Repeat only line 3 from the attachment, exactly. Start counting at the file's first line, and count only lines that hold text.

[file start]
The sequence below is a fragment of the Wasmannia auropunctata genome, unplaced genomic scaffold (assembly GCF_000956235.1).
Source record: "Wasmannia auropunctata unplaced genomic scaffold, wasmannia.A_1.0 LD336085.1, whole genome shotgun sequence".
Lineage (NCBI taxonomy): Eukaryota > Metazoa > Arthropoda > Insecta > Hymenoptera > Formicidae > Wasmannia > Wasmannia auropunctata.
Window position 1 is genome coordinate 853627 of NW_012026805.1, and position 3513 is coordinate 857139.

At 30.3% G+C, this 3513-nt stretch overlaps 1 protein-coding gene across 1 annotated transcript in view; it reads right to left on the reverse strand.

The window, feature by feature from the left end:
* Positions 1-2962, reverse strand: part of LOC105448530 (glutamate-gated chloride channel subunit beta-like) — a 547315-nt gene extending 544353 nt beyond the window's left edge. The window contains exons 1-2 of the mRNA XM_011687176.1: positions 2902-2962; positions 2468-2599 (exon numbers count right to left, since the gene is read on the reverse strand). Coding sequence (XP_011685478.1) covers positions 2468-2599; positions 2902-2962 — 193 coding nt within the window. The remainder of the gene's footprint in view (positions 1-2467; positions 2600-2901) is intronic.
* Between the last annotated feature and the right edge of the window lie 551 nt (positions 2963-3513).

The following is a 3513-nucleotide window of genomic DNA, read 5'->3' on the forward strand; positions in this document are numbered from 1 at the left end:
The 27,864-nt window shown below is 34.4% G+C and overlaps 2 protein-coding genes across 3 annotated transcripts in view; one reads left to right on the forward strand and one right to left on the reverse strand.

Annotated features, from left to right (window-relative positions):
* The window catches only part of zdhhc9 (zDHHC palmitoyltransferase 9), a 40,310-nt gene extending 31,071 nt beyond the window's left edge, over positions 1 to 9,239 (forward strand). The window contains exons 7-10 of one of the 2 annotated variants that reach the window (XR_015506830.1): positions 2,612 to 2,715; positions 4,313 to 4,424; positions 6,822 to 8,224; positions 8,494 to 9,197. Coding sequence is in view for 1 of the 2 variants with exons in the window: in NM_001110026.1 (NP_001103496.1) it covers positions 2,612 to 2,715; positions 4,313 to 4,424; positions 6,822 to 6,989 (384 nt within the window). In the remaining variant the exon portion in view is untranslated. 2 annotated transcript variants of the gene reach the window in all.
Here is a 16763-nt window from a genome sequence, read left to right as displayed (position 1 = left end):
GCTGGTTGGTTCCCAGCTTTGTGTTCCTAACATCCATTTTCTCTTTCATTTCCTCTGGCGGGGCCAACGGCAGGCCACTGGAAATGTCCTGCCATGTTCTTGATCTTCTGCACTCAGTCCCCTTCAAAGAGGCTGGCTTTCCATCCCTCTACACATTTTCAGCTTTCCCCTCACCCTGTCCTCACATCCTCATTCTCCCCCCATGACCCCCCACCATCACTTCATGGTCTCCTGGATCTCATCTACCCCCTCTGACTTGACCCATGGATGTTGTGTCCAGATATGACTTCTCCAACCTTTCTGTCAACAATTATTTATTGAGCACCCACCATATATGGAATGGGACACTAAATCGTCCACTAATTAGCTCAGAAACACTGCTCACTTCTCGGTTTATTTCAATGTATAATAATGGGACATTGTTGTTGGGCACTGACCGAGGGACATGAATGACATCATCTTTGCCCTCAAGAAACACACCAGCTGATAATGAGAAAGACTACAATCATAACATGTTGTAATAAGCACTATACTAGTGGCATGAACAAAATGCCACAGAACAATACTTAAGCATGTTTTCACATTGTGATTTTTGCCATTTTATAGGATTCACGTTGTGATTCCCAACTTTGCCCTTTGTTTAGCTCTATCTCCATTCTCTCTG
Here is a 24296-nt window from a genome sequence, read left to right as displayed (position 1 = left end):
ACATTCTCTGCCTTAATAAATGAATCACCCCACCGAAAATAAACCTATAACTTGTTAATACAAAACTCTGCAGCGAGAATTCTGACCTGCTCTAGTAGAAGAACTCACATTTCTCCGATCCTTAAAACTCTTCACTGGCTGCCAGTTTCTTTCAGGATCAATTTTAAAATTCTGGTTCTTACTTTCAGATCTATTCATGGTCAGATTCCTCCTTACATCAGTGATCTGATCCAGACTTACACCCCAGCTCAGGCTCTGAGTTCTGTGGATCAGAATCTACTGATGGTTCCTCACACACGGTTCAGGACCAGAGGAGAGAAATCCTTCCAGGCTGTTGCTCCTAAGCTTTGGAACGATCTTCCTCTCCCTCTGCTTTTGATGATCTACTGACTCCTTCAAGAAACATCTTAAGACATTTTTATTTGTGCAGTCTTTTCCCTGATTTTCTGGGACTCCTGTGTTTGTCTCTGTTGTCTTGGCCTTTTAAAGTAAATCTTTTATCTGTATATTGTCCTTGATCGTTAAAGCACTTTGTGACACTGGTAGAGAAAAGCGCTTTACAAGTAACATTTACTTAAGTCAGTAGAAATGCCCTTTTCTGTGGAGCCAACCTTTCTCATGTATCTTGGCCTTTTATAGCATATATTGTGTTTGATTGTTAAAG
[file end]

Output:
Lineage (NCBI taxonomy): Eukaryota > Metazoa > Arthropoda > Insecta > Hymenoptera > Formicidae > Wasmannia > Wasmannia auropunctata.